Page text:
Beating the Dirty Bomb

dirty bomb

A DARPA program aimed at preventing attacks involving radiological “dirty bombs” and other nuclear threats has successfully developed and demonstrated a network of smartphone-sized mobile devices that can detect the tiniest traces of radioactive materials. Combined with larger detectors along major roadways, bridges, other fixed infrastructure, and in vehicles, the new networked devices promise significantly enhanced awareness of radiation sources and greater advance warning of possible threats.

The demonstration of efficacy earlier this year was part of DARPA’s SIGMA program, launched in 2014 with the goal of creating a cost-effective, continuous radiation-monitoring network able to cover a large city or region. The demonstration was conducted at one of the Port Authority of New York and New Jersey’s major transportation hubs where DARPA tested more than 100 networked SIGMA sensors…

The pocket-sized radiation “pager” sensors developed by DARPA and used in the exercise can be easily worn on a person’s belt, are one-tenth the cost of conventional sensors, and are up to 10 times faster in detecting gamma and neutron radiation. Moreover, the program achieved its price goal of 10,000 pocket-sized detectors for $400 per unit….A large-scale test deployment of more than 1,000 detectors is being planned for Washington, D.C., later this year.

Excerpt from Ushering in a New Generation of Low-Cost, Networked, Nuclear-Radiation Detectors, OUTREACH@DARPA.MIL, Aug. 23, 2016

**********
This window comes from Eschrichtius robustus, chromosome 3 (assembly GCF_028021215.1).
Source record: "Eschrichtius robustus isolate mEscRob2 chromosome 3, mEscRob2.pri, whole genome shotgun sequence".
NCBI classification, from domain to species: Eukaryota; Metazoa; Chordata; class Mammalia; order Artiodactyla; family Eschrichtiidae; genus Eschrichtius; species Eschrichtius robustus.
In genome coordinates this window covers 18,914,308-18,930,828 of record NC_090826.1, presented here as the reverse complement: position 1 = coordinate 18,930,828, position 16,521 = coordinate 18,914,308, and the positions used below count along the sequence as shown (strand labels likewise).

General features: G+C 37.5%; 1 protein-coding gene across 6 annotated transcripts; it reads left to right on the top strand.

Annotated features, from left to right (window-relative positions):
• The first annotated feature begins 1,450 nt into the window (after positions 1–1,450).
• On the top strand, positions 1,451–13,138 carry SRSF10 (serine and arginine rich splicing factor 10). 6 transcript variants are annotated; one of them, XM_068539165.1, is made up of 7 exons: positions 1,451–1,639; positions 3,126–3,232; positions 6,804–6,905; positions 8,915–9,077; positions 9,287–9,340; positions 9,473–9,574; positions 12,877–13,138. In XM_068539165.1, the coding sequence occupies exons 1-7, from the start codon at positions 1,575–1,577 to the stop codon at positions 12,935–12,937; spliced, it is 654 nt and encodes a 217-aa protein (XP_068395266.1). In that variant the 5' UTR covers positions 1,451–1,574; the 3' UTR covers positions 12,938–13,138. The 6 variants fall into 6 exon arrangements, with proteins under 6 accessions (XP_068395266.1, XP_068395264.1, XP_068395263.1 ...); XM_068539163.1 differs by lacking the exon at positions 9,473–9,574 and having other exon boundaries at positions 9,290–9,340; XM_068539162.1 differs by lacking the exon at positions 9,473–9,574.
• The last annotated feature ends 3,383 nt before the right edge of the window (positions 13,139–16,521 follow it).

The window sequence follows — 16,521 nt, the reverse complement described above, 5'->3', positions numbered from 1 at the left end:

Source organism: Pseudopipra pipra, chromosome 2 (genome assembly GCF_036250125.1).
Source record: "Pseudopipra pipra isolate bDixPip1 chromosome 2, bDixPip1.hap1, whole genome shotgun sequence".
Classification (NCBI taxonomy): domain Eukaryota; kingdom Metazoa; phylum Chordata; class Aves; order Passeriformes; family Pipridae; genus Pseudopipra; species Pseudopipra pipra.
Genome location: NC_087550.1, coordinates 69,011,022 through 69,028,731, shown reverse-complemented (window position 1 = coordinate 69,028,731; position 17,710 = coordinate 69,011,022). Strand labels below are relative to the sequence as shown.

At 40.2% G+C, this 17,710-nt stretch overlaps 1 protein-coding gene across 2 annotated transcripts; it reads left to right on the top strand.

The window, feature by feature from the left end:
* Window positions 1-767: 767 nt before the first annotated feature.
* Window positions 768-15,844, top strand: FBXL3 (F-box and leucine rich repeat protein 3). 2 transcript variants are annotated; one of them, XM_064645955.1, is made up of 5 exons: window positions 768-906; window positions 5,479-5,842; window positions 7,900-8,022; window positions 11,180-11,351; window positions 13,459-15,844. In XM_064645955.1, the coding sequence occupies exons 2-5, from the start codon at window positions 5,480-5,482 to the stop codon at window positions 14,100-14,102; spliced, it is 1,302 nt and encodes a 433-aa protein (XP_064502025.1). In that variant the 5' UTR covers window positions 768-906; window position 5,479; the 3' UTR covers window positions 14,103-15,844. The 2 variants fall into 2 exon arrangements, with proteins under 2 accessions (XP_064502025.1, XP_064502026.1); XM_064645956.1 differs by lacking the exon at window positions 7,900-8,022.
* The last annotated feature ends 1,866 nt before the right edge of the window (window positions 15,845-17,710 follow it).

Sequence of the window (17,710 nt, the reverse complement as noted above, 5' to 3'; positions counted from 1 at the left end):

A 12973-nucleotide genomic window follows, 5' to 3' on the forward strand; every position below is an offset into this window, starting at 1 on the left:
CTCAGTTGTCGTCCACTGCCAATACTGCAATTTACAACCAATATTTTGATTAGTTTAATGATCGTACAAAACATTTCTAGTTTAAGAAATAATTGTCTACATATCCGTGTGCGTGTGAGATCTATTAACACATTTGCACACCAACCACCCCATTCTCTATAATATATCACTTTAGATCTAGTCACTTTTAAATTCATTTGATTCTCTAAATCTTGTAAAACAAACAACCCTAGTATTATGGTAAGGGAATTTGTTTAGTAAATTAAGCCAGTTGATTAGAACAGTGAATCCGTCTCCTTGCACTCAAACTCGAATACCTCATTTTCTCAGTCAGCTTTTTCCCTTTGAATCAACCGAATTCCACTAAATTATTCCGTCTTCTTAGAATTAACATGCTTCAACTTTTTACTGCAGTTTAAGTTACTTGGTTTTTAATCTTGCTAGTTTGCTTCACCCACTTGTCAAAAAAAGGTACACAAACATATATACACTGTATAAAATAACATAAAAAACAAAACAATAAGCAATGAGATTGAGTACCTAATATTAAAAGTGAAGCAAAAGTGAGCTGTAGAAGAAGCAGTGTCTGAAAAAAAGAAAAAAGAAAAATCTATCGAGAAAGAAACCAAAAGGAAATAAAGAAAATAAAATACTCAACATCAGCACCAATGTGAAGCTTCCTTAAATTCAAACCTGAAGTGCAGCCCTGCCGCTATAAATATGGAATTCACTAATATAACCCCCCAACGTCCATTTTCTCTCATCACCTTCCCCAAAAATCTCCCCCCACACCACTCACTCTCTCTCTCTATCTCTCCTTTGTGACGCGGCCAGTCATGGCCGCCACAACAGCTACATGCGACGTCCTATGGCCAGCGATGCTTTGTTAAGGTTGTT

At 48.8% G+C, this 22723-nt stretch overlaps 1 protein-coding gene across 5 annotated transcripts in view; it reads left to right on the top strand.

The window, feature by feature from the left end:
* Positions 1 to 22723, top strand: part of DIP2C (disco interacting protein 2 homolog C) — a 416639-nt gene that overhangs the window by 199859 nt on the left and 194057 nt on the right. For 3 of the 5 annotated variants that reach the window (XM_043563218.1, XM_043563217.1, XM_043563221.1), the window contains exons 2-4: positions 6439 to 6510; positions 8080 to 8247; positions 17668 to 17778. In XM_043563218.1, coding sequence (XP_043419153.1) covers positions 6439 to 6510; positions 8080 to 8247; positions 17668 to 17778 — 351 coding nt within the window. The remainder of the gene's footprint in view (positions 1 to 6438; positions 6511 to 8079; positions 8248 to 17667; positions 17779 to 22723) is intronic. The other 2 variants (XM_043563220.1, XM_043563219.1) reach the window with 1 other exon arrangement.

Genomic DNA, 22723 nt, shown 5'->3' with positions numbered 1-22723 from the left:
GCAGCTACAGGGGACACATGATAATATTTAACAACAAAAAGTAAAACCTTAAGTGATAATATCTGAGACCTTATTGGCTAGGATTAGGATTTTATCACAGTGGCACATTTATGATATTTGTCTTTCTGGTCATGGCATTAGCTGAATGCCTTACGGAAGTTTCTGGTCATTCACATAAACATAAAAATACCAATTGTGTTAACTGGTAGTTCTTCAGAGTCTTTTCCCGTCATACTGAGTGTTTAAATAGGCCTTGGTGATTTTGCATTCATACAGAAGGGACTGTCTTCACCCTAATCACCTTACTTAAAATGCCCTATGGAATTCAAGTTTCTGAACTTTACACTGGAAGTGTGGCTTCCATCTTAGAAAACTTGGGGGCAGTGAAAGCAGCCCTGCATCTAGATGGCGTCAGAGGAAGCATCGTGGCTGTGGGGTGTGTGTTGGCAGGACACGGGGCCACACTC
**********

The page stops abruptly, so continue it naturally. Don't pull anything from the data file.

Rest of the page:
All for the Oil: forest fires

Indonesia forest fire. image from wikipedia

…In 2015 a dry spell caused by the El Niño weather pattern made Indonesia’s forest fires  especially severe. Smoke settled over Singapore for months and even reached Cambodia, Vietnam and the Philippines. At least 2m hectares of forest were burned. Dozens of people were killed and hundreds of thousands sickened. For much of October 2015 greenhouse gases released by those fires exceeded the emissions of the entire American economy. The losses over five months of fires amounted to around 2% of the country’s GDP…[The event has labeled  the 2015 Southeast Asian haze]

Between 2001 and 2014, Indonesia lost 18.5m hectares of tree cover—an area more than twice the size of Ireland. In 2014 Indonesia overtook Brazil to become the world’s biggest deforester.

One of the reasons for those forest fires is economic. The country produces well over half the world’s palm oil, a commodity used in cooking and cosmetics, as a food additive and as a biofuel. It accounts for around 4.5% of Indonesia’s GDP, and demand is still rising. To meet it, Indonesian farmers set fires to clear forest and make way for new plantations. Often these forests grow on peatlands, which store carbon from decayed organic matter; in tropical regions these hold up to ten times as much carbon as surface soil. Draining peatlands releases all of that carbon. The peat also becomes a fuel, so it is not just felled trees that are burning but the ground itself.

But politics also plays a part. … The president declared a moratorium on peatland-development licences and called for peat forests to be restored, even as his agriculture minister pointed out that burned peatland can be used for corn and soyabean planting….